Are you or do you know a working dad? Are you a new dad, or a grizzled veteran of work/life balance? I’m a working dad (and a millennial) and I strive for engagement at home. I’ve had success in helping my Stay At Home Mommy (Engine) with a new baby, and a lot of failure too. Here’s how you working millennial dads can help out (and avoid being smothered in your sleep).
It might come as no surprise, but…
Working dads eventually go back to work.
The big day has come and gone. Baby is home and you’ve used up whatever paternity leave or sick time you had bestowed upon you from your corporate masters. (Good for you if you actually got paternity leave!) You stayed home, helped out with chores, perhaps you took over some of the activities that your wife usually handles. This is all great.
Except that when you return to work this routine will fall apart the second you step out the door.
Perhaps not the second. Your wife might even be relieved that you’ve gone back to work and the routine can go back to normal (but not really); Mommy Engine was all good when I went back… for about 3 weeks. Eventually exhaustion will catch up and oh poo; the morning chores like floor sweeping and tidying up the toys? Probably not going to get to those. The dishes in the sink from last nights supper that nobody got to because the kids decided to stay up until 11? She might get them done, but chances are pretty good that it will take her most of the morning. Other odds and ends? Getting the other kids up and fed? Feeding the pets? Feeding herself? She’ll be lucky to brush her teeth when the kids are awake.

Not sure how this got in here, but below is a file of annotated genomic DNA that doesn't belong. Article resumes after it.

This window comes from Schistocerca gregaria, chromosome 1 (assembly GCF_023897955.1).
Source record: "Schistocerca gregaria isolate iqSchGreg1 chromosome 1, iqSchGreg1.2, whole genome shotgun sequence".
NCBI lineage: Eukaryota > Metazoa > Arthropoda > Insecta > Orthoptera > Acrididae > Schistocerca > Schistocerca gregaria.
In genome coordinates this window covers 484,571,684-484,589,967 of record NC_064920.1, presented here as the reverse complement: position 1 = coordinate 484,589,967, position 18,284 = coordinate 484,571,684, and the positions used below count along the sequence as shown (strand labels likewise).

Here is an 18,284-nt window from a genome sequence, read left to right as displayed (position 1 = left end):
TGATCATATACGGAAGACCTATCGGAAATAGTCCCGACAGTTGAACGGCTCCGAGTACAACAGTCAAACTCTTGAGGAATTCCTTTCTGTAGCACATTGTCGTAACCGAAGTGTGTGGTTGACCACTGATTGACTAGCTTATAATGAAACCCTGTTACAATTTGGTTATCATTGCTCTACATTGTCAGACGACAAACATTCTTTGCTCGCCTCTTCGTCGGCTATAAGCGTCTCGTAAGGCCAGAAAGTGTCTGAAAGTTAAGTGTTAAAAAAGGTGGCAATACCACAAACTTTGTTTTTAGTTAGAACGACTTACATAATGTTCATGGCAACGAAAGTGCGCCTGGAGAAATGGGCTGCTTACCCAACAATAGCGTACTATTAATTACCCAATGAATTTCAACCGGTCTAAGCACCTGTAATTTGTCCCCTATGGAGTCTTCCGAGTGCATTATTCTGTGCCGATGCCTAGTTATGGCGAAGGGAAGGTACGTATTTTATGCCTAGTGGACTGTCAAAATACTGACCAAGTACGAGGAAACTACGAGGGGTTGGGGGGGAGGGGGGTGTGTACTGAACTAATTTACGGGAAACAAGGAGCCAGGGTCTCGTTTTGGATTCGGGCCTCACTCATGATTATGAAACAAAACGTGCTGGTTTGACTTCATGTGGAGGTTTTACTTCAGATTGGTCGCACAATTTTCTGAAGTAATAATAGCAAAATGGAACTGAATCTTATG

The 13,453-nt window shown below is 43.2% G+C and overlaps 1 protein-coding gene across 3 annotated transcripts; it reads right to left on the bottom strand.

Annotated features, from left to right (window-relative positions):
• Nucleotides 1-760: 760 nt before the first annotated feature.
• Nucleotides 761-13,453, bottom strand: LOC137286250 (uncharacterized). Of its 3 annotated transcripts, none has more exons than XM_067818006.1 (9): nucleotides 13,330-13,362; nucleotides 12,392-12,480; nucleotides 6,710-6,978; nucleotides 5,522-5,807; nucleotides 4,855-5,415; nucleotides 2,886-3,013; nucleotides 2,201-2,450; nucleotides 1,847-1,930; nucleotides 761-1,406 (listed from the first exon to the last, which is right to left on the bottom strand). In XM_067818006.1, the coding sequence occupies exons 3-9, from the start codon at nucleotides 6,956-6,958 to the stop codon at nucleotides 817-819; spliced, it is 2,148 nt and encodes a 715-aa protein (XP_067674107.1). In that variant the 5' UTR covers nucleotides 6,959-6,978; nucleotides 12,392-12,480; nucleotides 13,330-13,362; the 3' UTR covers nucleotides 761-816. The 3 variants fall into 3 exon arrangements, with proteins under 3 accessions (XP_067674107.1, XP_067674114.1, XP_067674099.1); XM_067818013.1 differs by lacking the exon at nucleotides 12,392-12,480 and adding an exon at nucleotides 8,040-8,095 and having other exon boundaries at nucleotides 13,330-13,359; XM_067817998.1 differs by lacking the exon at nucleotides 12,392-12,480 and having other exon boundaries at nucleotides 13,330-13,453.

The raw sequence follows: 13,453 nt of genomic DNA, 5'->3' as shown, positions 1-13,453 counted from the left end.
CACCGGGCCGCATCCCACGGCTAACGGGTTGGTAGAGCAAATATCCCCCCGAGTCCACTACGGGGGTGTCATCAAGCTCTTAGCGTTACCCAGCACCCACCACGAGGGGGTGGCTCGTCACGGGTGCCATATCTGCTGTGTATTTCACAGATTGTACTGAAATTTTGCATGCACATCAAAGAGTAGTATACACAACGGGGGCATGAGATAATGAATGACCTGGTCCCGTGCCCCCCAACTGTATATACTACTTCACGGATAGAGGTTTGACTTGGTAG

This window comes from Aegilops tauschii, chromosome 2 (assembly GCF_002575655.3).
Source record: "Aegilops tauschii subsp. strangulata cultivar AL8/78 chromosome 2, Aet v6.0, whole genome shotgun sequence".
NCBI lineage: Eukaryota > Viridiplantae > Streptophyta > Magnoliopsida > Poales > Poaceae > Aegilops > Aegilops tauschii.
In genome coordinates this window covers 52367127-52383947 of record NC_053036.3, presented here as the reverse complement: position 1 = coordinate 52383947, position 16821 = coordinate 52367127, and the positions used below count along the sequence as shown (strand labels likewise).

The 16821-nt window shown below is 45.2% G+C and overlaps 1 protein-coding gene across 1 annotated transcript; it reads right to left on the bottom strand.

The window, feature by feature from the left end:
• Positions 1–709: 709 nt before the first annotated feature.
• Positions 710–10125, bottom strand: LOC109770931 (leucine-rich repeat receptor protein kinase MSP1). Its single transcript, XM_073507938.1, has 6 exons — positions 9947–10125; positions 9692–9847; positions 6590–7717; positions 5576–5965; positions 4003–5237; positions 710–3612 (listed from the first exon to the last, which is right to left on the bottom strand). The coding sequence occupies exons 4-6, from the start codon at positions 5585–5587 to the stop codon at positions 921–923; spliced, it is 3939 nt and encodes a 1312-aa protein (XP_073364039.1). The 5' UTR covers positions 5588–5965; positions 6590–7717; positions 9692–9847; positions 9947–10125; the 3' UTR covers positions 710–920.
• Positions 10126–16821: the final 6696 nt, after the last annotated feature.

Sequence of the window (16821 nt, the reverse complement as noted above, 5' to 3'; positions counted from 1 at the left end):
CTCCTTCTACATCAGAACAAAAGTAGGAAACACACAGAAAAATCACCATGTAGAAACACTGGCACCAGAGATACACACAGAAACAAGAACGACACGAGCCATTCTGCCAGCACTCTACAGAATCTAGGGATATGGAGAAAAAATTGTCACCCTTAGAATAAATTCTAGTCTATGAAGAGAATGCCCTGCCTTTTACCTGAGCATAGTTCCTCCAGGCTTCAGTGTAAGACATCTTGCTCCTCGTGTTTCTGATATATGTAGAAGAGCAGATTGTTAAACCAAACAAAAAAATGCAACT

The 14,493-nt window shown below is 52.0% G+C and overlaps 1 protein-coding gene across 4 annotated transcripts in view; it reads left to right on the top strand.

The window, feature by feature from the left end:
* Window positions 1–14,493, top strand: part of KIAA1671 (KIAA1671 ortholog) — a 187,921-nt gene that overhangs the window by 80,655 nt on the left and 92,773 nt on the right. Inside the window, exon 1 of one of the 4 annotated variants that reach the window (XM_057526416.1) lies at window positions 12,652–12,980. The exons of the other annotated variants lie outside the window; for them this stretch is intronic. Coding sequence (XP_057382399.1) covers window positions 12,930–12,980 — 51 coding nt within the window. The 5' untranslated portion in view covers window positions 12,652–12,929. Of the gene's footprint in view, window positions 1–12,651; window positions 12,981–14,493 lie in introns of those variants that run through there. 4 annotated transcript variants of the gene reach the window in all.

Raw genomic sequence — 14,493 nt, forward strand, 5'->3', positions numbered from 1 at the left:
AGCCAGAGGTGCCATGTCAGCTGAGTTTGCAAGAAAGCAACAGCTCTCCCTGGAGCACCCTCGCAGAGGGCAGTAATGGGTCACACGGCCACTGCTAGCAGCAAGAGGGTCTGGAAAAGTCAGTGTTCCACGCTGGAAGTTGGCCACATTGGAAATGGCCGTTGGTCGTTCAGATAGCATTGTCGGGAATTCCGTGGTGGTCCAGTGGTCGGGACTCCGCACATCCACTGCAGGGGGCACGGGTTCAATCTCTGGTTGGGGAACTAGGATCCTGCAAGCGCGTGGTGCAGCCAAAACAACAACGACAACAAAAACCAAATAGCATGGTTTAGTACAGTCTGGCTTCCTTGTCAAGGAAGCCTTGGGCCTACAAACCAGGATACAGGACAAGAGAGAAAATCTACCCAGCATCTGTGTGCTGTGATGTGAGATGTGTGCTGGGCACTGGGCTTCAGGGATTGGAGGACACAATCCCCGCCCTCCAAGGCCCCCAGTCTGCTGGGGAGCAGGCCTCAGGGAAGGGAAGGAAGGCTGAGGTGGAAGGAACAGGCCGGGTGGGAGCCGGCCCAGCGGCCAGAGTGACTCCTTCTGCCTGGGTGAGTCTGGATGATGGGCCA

That’s not really my problem…
Oh, but it is.
Anything that you are not doing to help your wife is a problem. There is something that you failed to carry out that increased her workload, however minute it seems. Maybe you left the garbage next to the trashcan and forgot to take it out. Sometimes that leftover quinoa just doesn’t make it to the fridge… Or maybe it could be something huge. There was a time (and I now realize how much of an ass I was so be nice, okay?) when all I wanted to do when I got home from work was hop on the computer or the X-Box.
“Hi Mommy, Hi kids! Great to see you, but man I had a rough day at the office, woe is me! The working dad! Now, let me unwind by myself for 3 hours and I’ll get to you later. Oh? You didn’t get what done? Well, what did you do all day?”
Okay. So if you do shit like that your wife will hate you. Don’t make your wife hate you. You have a challenge to face, especially if like me, you can’t wait to get home and grab a beer (or a coconut). Simply put, here’s what you need to do: Give your wife a break. Get home and take the kids out of the house, engage with them, sweep the floor, do those dishes, or put them away. Then grab your beer. You may have a full-time career, but you’re a full-time parent and husband too. Your wife can’t do it all.
Make time to make her time